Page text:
Monday, 30 October 2017

Quaker Exotericism

There's a word in the title of this post that most readers probably won't be familiar with. So, let's clear that up first. Exoteric is simply the converse of esoteric – where the latter refers to things that are secret, or meaningful only to a select audience, possibly highly theoretical, the former refers to things that are for a general or universal audience. I suppose that, in wider use of the English language, there is a cultural assumption of exotericism, so only the esoteric needs to be referred to as such. However, it becomes clear as one spends time among Quakers that, in practice, our discourse and our activities are not really exoteric.
A recent piece of written ministry on this blog suggests that this is not essential to Quaker practice or theory; that our spiritual life should be accessible to all, not without effort but, perhaps, without bewilderment. And yet we have our own peculiar language, our own idioms, largely made up of relatively normal words being used in our own unique ways. This leading to bewilderment of newcomers or visitors is hardly surprising.
It's perfectly understandable that we have such a language, of course. Not only does every community, from cultural to occupational, develop such an argot, but Quakers have, over our history, been trying to deal with complex, novel ideas about spirituality, faith, religious practice and how to live; for whatever reason, rather than develop entirely new terminology, existing terminology was repurposed. Quaker neologisms (or, more specifically, protologisms) are few, but the words and phrases that have undergone semantic shift to take on new, specifically Quaker meanings, are manifold. To “hold in the Light”, our practice of “discernment”, even coded phrases such as “that name would not occur to me”. The roles in our Meetings – clerk, elder, overseer – are all words that sound like people should know what they mean, but they won't. Even the practice of signing off letters and emails “in friendship”, declining to use titles, or addressing one another as “Friend”.
You might say, at least we have not made up new words, though that might be preferable in some cases. After all, if a person hears a word they do not know at all, they know that they do not know what it means; if they hear a familiar word used in an unfamiliar way, they may not realise that they do not understand it in the sense intended by the speaker. On the other hand, it is my experience that an existing word repurposed is easier to get into the habit of using – and generally won't cause confusion in pronunciation.
As with any argot, or to use the term most Quakers seem to hate, jargon, there are a number of roles being served, and I'm sure much debate could be had over which of them are most important within our community. The two principle roles usually considered for such languages are the practical, and the social. The practical role is in expressing ideas or concepts that are unique or especially important to the group, allowing rapid conversation without having to use complex phrases to express complex ideas, where those ideas are generally understood by members of the group. The social role is simply to mark membership, to differentiate the in-group from the out-group; members of the group are identified by their fluency with the terminology.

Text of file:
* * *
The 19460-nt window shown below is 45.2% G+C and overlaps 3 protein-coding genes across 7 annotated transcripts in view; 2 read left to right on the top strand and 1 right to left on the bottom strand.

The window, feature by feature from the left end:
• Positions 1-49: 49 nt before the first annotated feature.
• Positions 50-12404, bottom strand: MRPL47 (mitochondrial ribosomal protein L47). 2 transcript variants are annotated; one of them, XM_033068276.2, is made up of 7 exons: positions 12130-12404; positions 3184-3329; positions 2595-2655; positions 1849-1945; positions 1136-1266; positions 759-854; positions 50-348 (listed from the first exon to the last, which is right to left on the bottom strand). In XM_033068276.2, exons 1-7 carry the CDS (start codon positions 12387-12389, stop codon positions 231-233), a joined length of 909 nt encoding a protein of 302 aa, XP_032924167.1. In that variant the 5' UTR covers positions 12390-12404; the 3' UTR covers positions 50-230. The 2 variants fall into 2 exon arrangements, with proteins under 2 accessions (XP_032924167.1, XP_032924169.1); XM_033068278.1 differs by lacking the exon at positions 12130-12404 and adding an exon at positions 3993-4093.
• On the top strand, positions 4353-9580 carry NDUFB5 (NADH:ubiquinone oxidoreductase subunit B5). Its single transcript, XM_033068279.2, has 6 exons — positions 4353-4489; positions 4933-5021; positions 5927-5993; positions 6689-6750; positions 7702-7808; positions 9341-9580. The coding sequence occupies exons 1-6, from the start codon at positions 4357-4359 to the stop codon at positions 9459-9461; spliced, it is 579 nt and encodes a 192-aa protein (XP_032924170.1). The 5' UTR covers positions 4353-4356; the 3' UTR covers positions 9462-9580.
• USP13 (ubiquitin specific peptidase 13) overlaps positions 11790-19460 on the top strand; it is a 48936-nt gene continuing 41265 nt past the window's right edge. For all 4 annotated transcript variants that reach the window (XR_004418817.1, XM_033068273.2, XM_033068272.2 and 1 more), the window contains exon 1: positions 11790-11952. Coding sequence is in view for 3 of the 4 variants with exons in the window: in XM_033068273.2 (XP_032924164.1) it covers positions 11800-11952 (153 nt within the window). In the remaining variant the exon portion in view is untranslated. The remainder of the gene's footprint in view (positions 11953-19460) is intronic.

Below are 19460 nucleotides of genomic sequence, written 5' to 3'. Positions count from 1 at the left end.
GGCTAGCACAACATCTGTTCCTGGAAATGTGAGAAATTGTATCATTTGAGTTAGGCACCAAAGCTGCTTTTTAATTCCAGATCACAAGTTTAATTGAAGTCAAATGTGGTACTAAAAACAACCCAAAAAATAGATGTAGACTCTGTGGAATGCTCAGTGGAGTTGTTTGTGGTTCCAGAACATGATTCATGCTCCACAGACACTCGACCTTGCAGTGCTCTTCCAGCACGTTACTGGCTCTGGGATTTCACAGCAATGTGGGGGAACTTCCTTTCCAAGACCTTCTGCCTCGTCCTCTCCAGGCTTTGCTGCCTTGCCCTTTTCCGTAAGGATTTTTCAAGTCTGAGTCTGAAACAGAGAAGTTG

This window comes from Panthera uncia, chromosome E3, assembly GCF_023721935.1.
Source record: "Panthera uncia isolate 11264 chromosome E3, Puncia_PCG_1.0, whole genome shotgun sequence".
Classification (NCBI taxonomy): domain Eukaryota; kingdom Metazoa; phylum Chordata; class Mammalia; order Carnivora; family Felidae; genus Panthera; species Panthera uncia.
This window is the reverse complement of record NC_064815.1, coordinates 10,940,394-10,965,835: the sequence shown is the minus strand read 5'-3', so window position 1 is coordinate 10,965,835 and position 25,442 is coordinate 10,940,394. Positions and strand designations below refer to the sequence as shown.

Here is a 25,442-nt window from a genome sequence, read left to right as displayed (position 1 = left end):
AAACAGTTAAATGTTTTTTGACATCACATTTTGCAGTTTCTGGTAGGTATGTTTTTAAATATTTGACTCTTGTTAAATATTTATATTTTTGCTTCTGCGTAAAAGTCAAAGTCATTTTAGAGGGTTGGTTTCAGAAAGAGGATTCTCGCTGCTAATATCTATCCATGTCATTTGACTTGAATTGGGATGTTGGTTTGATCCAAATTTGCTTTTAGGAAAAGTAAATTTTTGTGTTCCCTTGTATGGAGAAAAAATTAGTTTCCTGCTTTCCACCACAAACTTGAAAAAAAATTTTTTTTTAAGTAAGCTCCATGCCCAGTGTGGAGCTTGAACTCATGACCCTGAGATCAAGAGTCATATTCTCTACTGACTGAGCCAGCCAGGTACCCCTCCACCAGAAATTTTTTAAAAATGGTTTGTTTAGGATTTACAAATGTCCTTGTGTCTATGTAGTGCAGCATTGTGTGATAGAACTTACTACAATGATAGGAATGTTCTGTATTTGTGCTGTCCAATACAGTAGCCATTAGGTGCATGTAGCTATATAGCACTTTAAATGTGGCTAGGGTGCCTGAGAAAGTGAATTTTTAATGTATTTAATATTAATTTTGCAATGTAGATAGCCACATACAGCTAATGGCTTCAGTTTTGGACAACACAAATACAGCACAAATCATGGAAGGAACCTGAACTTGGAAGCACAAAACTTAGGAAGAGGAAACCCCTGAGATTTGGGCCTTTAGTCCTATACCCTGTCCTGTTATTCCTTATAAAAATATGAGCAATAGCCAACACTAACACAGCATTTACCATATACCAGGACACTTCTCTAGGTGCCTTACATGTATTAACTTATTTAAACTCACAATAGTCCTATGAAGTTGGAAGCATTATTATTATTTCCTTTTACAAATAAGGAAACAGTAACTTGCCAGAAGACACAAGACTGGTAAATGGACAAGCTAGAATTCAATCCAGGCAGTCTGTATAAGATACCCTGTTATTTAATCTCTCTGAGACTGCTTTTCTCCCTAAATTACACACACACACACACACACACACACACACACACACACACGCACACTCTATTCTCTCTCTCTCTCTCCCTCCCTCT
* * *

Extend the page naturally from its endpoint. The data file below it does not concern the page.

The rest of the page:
I am sure that most Quakers would react defensively at the suggestion that this social role plays any part in our use of unique language. However, one shouldn't dismiss this role as purely a matter of exclusion. The use of language as a marker is a subtle, relatively accessible way of people being able to mark themselves as being part of a community, and being accepted as such. In a sense, while it excludes those who are not part of the group, it gives a way those who wish to be part of the group to indicate their self-inclusion implicitly. This is not a trivial benefit.
However, our free and frequent use of our Quaker argot does render even our everyday conversations among ourselves esoteric. If we believe that we have a message, a spiritual path, that should be open to all, if our Meetings for Worship are public in any meaningful sense, that esotericism is counter to that goal. If we wish our Meetings to grow, if we wish more people to be convinced, we must become more exoteric. Even if, like me, you don't want to get people in at any cost, if you want us to be found by those who would benefit by finding us, it makes practical sense that people can come in and understand things as easily as possible – preferably, even to those who are not beneficiaries of advanced education (yes, I know, the language I use on this blog, pot, kettle, black – I never said I was perfect).
This time, I don't have any clear ideas how to do this. It's something we need to think about, discuss, and work out together. Get enquirers and the recently convinced involved, and find out what they struggled with. Look at how we can make our language more inclusive without losing its expressiveness. We have a wonderful message to the world, and a path that is rewarding. Our experience and our methods are our pearl of great price. Let's make it so those who seek after it aren't scared off by obscure language and strange phrases – but see if we can't find ways to do that without losing our unique and characterful use of language.
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